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Schools to teach four subjects online - CS Mucheru

ICT Cabinet Secretary announced the programme will be piloted during the coronavirus period and adopted after the pandemic.

In Summary

• Mucheru says planning is underway to provide children with customised devices to aid digital learning. 

• The CS revealed that 1,000 schools will soon be  connected to the internet.

A student studies online.at home
ONLINE LEARNING: A student studies online.at home
Image: COURTESY

The government is pushing schools to teach four subjects online.

On Wednesday, ICT Cabinet Secretary Joe Mucheru announced plans to pilot the programme during the coronavirus period and adopt it after the pandemic.

The CS did not divulge dates or subjects to be considered for the project.

 
 

Mucheru was appearing before the Senate ICT committee to answer questions about the digital literacy programme and broadband to school project.

He said planning is underway to provide schoolchildren with customised devices to aid in digital learning.

The devices will be developed in partnership with local universities.

He said the government will spend Sh15 billion to fund the ambitious project of linking public primary schools to the internet as it scales up e-learning.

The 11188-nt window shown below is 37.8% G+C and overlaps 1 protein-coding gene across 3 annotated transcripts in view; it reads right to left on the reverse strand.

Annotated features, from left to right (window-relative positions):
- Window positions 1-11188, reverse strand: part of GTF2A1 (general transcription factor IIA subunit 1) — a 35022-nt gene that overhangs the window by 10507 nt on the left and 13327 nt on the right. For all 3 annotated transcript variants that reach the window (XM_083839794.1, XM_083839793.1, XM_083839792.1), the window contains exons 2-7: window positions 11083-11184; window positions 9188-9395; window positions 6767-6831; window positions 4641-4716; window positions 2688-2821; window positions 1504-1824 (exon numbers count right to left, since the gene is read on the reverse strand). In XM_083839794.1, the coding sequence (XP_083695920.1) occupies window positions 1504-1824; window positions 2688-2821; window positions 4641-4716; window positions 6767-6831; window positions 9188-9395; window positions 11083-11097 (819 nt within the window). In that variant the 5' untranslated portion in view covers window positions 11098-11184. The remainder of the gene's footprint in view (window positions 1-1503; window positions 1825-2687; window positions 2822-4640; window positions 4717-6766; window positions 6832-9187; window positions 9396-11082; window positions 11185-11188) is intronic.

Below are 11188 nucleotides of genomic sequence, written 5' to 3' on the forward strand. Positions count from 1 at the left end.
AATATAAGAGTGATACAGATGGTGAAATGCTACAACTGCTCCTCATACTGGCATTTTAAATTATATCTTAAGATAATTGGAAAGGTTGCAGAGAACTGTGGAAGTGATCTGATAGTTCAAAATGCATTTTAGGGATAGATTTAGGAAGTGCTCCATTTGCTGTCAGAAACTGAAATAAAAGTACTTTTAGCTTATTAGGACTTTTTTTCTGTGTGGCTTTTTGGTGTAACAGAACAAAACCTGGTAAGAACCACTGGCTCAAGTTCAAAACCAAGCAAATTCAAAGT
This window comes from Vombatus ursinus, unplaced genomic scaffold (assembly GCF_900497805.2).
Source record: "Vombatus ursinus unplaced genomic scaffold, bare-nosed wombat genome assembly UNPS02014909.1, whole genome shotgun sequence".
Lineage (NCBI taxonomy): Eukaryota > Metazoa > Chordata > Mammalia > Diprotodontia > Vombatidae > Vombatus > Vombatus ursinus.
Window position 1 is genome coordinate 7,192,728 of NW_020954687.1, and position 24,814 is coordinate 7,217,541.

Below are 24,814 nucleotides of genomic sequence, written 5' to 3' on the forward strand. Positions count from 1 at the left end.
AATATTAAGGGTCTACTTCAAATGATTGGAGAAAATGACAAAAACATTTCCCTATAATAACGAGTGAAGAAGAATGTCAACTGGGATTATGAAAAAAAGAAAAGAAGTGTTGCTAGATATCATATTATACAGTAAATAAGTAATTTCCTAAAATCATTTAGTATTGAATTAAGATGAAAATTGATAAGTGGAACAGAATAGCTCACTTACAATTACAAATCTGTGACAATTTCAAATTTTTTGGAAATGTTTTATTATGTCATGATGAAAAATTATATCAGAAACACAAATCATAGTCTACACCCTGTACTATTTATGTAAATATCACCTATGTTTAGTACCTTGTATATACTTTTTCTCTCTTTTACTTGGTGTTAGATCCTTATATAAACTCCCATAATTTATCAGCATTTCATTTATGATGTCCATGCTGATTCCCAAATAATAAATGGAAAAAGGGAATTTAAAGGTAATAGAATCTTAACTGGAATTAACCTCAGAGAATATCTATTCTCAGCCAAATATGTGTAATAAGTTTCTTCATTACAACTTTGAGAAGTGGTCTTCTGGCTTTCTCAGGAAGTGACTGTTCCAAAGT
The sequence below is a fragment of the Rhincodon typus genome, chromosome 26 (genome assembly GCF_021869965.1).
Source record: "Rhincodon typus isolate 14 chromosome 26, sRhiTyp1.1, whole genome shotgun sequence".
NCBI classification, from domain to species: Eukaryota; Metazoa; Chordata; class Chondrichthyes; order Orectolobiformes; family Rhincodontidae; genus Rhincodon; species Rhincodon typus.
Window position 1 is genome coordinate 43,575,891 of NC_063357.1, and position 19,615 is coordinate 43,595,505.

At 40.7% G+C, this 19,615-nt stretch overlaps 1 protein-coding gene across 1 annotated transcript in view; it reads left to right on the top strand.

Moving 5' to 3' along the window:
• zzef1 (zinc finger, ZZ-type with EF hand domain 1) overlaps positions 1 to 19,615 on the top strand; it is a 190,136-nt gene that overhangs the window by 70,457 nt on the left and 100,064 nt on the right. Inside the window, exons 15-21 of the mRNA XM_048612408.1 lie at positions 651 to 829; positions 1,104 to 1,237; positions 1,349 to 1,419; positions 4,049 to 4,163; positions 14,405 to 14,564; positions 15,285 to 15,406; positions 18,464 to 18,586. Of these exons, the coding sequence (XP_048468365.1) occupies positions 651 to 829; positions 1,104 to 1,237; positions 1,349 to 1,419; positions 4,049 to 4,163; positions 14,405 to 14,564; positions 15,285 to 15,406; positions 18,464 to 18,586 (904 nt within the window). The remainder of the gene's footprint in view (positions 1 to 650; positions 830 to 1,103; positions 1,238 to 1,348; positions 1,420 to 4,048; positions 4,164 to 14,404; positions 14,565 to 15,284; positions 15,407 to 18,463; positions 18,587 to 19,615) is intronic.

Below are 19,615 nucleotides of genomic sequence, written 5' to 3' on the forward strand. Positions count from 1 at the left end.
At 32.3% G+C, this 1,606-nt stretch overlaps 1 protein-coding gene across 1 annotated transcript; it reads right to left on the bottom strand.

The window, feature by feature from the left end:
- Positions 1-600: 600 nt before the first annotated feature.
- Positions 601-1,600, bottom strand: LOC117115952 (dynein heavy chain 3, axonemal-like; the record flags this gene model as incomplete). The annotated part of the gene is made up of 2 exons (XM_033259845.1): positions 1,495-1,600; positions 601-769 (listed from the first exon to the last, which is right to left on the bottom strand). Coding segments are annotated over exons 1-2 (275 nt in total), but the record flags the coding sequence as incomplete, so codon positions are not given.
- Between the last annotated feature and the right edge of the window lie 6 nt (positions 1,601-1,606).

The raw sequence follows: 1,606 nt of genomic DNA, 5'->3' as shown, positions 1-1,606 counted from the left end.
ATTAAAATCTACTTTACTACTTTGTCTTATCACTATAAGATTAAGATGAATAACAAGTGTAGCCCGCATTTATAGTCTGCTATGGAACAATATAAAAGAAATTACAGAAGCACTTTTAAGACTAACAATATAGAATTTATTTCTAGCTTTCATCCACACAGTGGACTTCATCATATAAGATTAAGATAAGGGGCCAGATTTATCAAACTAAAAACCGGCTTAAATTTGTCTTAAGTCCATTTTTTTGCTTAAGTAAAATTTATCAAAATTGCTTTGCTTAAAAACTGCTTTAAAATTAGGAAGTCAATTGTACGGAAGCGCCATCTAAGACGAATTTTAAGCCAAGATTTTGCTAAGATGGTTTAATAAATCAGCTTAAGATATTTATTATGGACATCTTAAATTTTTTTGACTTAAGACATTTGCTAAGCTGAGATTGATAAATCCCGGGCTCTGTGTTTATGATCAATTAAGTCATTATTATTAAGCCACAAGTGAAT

The funds will be used to lay infrastructure such as fibre optic cables, build ICT laboratories, connect electricity, buy tablets for learners and train teachers under the Digital Learning Project.

Mucheru told Parliament that 1,000 public schools have been selected for the project to start next month. It will be cofunded by Unicef.

This is the pilot phase of the project in which the state is targeting the 24,000 public schools to link them to the internet under the Jubilee administration’s plan that provided free tablets.

 
 

The e-learning project is part the of administration's plan to ensure children from low-income households who mostly attend public schools learn how to use computers and the internet from an early  age. Private school students are more familiar with computers.

The project was rolled out in March 2016 but has drawn opposition from education stakeholders who want the state to build computer labs instead of providing one tablet per learner.

Poor access to electricity, teachers with limited computer literacy skills and dilapidated classrooms have rocked the project. Mucheru said the government has turned to solar energy to provide power in remote areas.

(Edited by V. Graham)